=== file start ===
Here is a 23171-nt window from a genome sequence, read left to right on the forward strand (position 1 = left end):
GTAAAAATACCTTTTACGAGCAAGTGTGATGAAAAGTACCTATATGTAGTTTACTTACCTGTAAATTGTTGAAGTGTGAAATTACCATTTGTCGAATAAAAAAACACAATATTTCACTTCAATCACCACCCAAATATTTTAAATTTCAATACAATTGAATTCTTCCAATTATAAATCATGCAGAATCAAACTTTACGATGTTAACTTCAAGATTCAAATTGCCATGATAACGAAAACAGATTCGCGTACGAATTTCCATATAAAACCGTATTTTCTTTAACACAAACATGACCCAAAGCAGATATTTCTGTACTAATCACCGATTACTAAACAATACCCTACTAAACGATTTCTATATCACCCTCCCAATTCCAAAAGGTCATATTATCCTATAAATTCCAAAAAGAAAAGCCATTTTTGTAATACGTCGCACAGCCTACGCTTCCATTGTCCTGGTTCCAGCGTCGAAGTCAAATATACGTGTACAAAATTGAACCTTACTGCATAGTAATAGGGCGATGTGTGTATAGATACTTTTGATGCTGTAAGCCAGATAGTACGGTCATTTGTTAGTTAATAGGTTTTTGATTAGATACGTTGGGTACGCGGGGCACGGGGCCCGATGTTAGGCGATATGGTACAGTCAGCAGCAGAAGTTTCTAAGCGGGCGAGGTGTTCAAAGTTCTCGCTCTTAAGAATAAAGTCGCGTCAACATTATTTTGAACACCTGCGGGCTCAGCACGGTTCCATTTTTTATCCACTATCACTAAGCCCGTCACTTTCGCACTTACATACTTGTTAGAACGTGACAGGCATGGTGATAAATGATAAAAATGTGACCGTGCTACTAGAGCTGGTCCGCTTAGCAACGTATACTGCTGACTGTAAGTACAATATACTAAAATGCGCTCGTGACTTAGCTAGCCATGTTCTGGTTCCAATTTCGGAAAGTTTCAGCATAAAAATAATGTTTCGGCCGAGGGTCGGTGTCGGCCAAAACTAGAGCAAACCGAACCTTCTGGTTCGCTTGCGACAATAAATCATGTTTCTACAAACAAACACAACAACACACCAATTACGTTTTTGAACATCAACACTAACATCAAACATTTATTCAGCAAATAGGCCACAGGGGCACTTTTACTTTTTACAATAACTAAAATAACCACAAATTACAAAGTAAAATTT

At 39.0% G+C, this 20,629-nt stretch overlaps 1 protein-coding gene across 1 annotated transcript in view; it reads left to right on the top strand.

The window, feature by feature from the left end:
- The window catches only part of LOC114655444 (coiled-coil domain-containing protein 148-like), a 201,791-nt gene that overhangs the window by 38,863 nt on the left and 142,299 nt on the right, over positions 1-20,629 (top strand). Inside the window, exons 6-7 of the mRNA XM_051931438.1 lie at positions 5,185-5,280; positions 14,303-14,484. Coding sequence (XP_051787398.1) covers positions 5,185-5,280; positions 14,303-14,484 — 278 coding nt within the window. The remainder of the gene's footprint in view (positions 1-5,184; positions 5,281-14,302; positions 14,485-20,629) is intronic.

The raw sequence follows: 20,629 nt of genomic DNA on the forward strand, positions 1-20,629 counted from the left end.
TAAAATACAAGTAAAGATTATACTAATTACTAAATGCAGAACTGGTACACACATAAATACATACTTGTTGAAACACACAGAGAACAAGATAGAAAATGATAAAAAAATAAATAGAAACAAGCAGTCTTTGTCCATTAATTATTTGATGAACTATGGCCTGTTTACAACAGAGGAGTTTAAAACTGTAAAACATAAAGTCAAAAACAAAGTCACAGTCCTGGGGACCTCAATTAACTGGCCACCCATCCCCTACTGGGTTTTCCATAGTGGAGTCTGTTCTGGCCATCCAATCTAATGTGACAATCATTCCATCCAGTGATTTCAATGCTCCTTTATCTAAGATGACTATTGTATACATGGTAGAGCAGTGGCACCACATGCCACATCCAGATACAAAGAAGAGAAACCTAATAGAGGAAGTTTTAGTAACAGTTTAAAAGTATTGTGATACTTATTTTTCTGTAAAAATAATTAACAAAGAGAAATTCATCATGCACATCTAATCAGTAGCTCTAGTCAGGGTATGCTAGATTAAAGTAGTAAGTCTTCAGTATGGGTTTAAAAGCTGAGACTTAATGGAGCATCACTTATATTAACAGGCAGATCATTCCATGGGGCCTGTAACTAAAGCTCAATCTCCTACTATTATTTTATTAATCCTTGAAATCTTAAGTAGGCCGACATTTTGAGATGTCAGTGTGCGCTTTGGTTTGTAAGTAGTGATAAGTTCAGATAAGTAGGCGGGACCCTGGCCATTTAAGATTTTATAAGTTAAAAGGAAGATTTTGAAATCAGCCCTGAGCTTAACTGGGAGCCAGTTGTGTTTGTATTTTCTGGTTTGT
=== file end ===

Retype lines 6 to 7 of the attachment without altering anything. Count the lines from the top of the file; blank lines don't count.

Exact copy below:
The raw sequence follows: 20,629 nt of genomic DNA on the forward strand, positions 1-20,629 counted from the left end.
TAAAATACAAGTAAAGATTATACTAATTACTAAATGCAGAACTGGTACACACATAAATACATACTTGTTGAAACACACAGAGAACAAGATAGAAAATGATAAAAAAATAAATAGAAACAAGCAGTCTTTGTCCATTAATTATTTGATGAACTATGGCCTGTTTACAACAGAGGAGTTTAAAACTGTAAAACATAAAGTCAAAAACAAAGTCACAGTCCTGGGGACCTCAATTAACTGGCCACCCATCCCCTACTGGGTTTTCCATAGTGGAGTCTGTTCTGGCCATCCAATCTAATGTGACAATCATTCCATCCAGTGATTTCAATGCTCCTTTATCTAAGATGACTATTGTATACATGGTAGAGCAGTGGCACCACATGCCACATCCAGATACAAAGAAGAGAAACCTAATAGAGGAAGTTTTAGTAACAGTTTAAAAGTATTGTGATACTTATTTTTCTGTAAAAATAATTAACAAAGAGAAATTCATCATGCACATCTAATCAGTAGCTCTAGTCAGGGTATGCTAGATTAAAGTAGTAAGTCTTCAGTATGGGTTTAAAAGCTGAGACTTAATGGAGCATCACTTATATTAACAGGCAGATCATTCCATGGGGCCTGTAACTAAAGCTCAATCTCCTACTATTATTTTATTAATCCTTGAAATCTTAAGTAGGCCGACATTTTGAGATGTCAGTGTGCGCTTTGGTTTGTAAGTAGTGATAAGTTCAGATAAGTAGGCGGGACCCTGGCCATTTAAGATTTTATAAGTTAAAAGGAAGATTTTGAAATCAGCCCTGAGCTTAACTGGGAGCCAGTTGTGTTTGTATTTTCTGGTTTGT